On a mid-July evening in 1836, three men are playing poker on a riverboat that’s headed
down the Mississippi.  They are strangers to one another, as is customary with gamblers,
having disdained introductions and inquiries alike.  Indeed, this pure professionalism, this
unmitigated pragmatism in their relations, possesses for them a charm, freeing them from
the density of quotidian concerns to float like insubstantial clouds above the sea of life,
borne on the inscrutable winds of chance.

One of these men is John James Audubon, naturalist, painter and explorer.  Though down
on his fortune and as yet unknown, he will achieve international recognition, and history
will know him as the father of American ornithology.

Another of the gamblers is Percy Gottschalk, the Louisiana-born mulatto, a composer and
pianist freshly returned from a Parisian education, on the brink of international fame.  He
will be remembered as the “American Liszt,” and as the first to bring to art music the
melodies of plantation slaves.

For both these men the memory of this night will remain untouched by any revelation:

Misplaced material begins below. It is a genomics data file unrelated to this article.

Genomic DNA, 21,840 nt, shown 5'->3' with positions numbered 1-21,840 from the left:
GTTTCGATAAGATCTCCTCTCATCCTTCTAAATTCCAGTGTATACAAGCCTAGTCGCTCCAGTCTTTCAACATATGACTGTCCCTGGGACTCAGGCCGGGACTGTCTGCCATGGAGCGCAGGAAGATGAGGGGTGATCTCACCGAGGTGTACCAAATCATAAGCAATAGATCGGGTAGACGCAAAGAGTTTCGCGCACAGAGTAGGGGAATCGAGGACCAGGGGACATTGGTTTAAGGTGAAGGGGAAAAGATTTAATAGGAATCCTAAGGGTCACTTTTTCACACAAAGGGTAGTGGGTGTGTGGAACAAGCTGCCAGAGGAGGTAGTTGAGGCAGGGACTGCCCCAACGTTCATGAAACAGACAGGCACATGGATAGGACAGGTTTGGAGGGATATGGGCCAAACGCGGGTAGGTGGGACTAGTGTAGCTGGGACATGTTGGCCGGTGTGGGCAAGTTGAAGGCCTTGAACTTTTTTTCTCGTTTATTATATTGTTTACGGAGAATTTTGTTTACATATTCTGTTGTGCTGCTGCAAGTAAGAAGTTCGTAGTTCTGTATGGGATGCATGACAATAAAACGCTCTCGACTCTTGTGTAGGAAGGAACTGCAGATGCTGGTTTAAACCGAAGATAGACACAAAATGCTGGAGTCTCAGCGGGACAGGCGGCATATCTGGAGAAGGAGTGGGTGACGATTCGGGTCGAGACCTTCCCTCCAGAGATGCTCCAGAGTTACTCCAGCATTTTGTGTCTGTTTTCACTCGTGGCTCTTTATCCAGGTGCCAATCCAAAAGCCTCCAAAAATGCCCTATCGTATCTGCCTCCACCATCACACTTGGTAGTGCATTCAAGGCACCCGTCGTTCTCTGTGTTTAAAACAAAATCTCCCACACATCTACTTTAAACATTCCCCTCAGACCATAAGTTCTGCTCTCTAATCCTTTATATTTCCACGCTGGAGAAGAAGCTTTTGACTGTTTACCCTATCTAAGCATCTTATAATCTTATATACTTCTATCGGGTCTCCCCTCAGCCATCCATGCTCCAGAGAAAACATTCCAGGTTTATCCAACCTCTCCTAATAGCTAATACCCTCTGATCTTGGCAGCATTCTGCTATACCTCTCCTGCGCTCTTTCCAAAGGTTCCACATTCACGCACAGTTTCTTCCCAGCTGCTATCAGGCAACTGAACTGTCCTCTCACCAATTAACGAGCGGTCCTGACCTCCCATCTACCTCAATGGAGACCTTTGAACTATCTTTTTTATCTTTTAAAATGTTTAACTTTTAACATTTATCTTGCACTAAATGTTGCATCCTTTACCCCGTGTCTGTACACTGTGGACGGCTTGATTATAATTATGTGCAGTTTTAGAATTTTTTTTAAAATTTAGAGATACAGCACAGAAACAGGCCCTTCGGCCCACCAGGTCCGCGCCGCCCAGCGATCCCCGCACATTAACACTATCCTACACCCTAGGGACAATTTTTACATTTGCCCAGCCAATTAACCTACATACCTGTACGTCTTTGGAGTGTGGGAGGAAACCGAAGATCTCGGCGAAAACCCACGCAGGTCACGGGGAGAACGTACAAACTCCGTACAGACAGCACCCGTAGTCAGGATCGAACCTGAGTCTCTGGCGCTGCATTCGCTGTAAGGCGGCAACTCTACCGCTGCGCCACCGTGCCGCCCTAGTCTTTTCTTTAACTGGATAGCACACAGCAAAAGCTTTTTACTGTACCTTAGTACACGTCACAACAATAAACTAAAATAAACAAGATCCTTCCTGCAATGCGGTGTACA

neither will ever say of the other, “Why, that’s the gambler I met on a riverboat before he
was famous.”  Each will recollect only how the water lapped gently against the hull of the
ship, or that the whiskey was cheap, or being menaced, in his sea-tossed dreams, by
voluptuous creatures.

The third card player is dark-complexioned and unusually tall.  Despite the humidity of the
night, he has wound about his head a heavy turban, so that his features are difficult to
discern.  History bears no record of his name or subsequent fortune.

Perhaps he is a runaway slave, hoping to win enough cash to purchase a ticket to Boston
and his freedom.  

Or perhaps he is one of those oriental monarchs, stepped out from a fairy tale, sojourning
in humble disguise, to appease that appetite for adventure, that longing for anonymity, that
a sultan is ever denied.

Or perhaps his home lies farther away, and he will steal, in the hour before dawn, to a
waiting ship and comrades, cross the empty light years, and report, like Marco Polo to an
incredulous Venice, fantastic tales of exotic earth.  

Or do all these opening gambits, each of these beginnings – none of which we will trace to
its completion – and more, have their places in that multi-verse where every possible hand
will be dealt?  In that case the urge to gamble would be, in fact, a desire to transcend the
vicissitudes of chance, an insatiable yearning to embrace all permutations of an infinite
matrix, and gambling itself would be revealed as a sacred ritual expressing the wish to
merge with the cosmos, consecrated to the God whose dice have infinite sides.